Mary Kageyama Nomura
"The Songbird of Manzanar"
One of the most romantic love stories of the Internment took place at the Manzanar Internment Camp, high in the Sierra Nevada Mountains of California. It is a story about the magic of music, centering around Mary Kageyama Nomura, the "Songbird of Manzanar."
Mary's Early Life
Mary Kageyama learned Japanese and American singing and dance from her mother at an early age, having her first public performance at age 4. After the tragic death of her mother when she was only 8, Mary's older brother Frank and older sister Fumi, themselves only 17 and 16 at the time, dropped out of school to support Mary and her two younger sisters.
Mary was able to continue her music studies in school. At Venice High School in Los Angeles Mary sang in the choir and performed in talent shows. In August 1941, at the annual Nisei Week Festival, a celebration of Japanese culture held at Yamato Hall in Los Angeles, Mary won first prize.
In 1942, the US Military, surpressing its own evidence to the contrary and ignoring due process, falsely claimed there was a "military necessity" to intern all 120,000 men, women and children of Japanese descent living on the West Coast of the U.S.A. Two-thirds of the internees were, like Mary, native-born American citizens under the age of 21. Mary was interned in Manzanar Internment Camp in eastern California.
During the years of the Internment, music provided a rare solace for the internees, distracting them from the bleak reality of their desert prisons. Mary was a member of a girl's social club called the Modernaires and sang at dances sponsored by the club. She soon became known throughout the camp as the "Songbird of Manzanar."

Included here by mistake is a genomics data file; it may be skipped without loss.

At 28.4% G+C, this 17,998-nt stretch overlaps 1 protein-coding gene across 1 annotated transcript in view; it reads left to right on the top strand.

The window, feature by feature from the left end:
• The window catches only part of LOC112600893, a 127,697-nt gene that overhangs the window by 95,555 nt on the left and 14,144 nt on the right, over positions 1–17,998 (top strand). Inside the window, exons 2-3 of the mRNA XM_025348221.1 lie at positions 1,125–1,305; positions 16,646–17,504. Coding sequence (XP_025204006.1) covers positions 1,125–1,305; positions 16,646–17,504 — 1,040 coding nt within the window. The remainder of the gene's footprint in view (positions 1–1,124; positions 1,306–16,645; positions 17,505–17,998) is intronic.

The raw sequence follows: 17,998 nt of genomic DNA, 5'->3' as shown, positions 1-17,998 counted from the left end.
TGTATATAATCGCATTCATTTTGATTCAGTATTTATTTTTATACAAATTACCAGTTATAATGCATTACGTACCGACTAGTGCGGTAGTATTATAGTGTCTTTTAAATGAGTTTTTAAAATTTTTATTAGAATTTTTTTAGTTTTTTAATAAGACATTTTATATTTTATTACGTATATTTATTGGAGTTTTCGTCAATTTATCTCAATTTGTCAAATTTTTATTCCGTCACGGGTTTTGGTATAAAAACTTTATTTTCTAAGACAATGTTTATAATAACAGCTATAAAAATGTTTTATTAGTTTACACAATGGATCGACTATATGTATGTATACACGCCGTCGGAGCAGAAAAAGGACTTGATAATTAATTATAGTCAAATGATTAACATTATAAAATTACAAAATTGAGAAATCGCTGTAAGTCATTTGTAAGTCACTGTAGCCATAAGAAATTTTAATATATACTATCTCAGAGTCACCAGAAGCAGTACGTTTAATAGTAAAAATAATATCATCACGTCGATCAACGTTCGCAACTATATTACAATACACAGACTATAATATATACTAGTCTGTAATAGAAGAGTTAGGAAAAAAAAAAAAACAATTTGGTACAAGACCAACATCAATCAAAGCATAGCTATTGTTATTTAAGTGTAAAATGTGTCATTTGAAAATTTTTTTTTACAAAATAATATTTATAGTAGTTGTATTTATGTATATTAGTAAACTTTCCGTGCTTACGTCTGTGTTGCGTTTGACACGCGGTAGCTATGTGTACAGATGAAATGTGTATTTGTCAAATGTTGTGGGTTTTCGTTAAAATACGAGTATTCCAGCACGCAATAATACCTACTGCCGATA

At one of the dances, a young man named Shi Nomura heard her sing - and realized it was her voice that had captivated him in August 1941 at Yamato Hall as she sang "Liebestraum" - "A Dream of Love." He courted her and won her heart, and as the war came to a close they were engaged to be married.
Mary was able to leave Manzanar in February 1945, slightly before Shi. While they were apart, Shi wrote love poems and sent them to Mary in Los Angeles. Mary set two of the poems to music, sang them for a recording - and mailed the records back to Shi in Manzanar.
Mary and Shi married in June 1945 and settled in Los Angeles.
Mary's original recordings are preserved in the Manzanar Room of the Eastern California Museum, in the town of Independance, 14 miles north of Manzanar. In the collection, which Shi started in the museum in the 1970s to preserve the history of the camp, are two other recordings that Mary actually made at Manzanar while still an internee.
The Eastern California Museum and Mary Kageyama Nomura have graciously given permission to use both songs, "Can't Fool This Heart Of Mine" and "Don't Ever Change," together with photographs of Mary and her family, in the virtual reality installation Beyond Manzanar.
Mary Nomura continues to sing, and has passed her gift on to her children and grandchildren. Contemporary performances of Mary's are included in the album "Music to Remember" and the documentary video "Words, Weavings and Songs" interviews her about her life and her art. Both are available at the Japanese American National Museum in Los Angeles, California.
The information on this page came partly from personal conversations that Tamiko Thiel held with Mary Nomura and partly from a fascinating book that focuses on Shi's life to give a very personal experience of the Internment: "I am an American" by Jerry Stanley.
Photo courtesy of Mary Kageyama Nomura.